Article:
Tag Archives: Incentives

New study: social welfare programs encourage low-income Americans not to marry

Does government provide incentives for people to get married?
Does government provide incentives for people to NOT get married?

I don’t think anyone disagrees that it’s good for society if the next generation of young workers are raised in a home where their mothers and fathers are present in a stable, loving married home. And so, you would expect that no one would ever pay people money to not get married, and/or take away money from people who do get married. After all, if marriage is a good thing, why use money to discourage people from doing it?

Well, take a look at this article in the Wall Street Journal.

It says:

When it comes to marriage, the U.S. tax code is roughly neutral: The number of people penalized for being married is roughly the same as the number who benefit from it.

The same is not true for social welfare programs, such as Medicaid, food stamps or housing assistance, which can impose significant financial penalties on recipients who are married, according to new research from the R Street Institute, a Washington think tank.

In some cases, that creates major disincentives for low-income couples—especially those who are already living together—to tie the knot.

“Historically, low-income couples have faced especially onerous marriage penalties, because most safety-net benefits are means-tested (with steep phase-out rates or even cliffs)” applied on those who are married, researchers Douglas J. Besharov and Neil Gilbert wrote. “Marriage could easily reduce or end the benefits of a single parent with children.”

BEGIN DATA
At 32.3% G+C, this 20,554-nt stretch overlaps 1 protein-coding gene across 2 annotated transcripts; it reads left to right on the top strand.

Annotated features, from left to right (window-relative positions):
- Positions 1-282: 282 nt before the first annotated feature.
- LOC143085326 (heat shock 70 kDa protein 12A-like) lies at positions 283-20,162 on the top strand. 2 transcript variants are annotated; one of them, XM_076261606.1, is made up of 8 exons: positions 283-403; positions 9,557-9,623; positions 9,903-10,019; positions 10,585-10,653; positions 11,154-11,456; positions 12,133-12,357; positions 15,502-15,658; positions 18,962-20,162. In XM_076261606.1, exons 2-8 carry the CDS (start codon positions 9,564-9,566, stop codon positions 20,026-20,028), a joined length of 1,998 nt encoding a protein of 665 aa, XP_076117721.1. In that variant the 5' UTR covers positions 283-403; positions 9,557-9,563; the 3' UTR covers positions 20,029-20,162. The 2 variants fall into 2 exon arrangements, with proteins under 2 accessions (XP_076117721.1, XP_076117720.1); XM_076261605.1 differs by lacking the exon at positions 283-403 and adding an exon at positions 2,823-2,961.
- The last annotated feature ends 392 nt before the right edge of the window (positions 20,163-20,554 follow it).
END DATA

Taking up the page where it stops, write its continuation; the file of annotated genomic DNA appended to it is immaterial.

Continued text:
The effects vary from state to state, and depend on the relationship between the couple living together, whether or not they have children, whether they share expenses and how much money they earn.

In Arkansas, the state with the highest marriage penalties, if a nonparent marries a parent with two children and each adult earns $20,000, they would lose approximately $13,248 in benefits, or roughly a third of their total household income, according to the study.

The effects also vary by program. In a paper released Tuesday, researchers at the Urban Institute found the additional-child tax credit and the earned-income tax credit had the largest effect on creating either marriage penalties or bonuses, depending on the state and how the earnings were divided among the couple.

The penalties have become a growing issue in recent years as the size and coverage of means-tested welfare programs has swelled, and now includes more middle-income households. At the same time the stigma associated with living together out of wedlock has shrunk, leading to declining marriage rates.

The study’s authors claim:

“The supposition that marriage penalties have an impact on decisions to marry gains credence from the simple fact that marriage rates are highest among higher-income groups that are less affected by them and for whom such penalties represent a smaller proportion of total income,” they wrote.

I think we want to guard against the situation where we are transferring money from people who do the right thing and get married to people who do the wrong thing and have children before they get married. It’s not good for anyone that single mothers do this. It’s not good for the children of single mothers, it’s not good for the single mothers, and it’s not good for the taxpayers who have to pay for these welfare programs. It’s not a good thing when a politician is generous at spending other people’s money.

Like it or not, taxes and welfare payments do communicate incentives to people… incentives that affect their decision-making. If we really care about kids getting the best environment to grow up in, then we ought to care that government does not tell people to not get married by how they tax and spend.

You can read this paper by Dr. Robert Rector of the Heritage Foundation to see why marriage is so good for children, when compared to a single mom on welfare.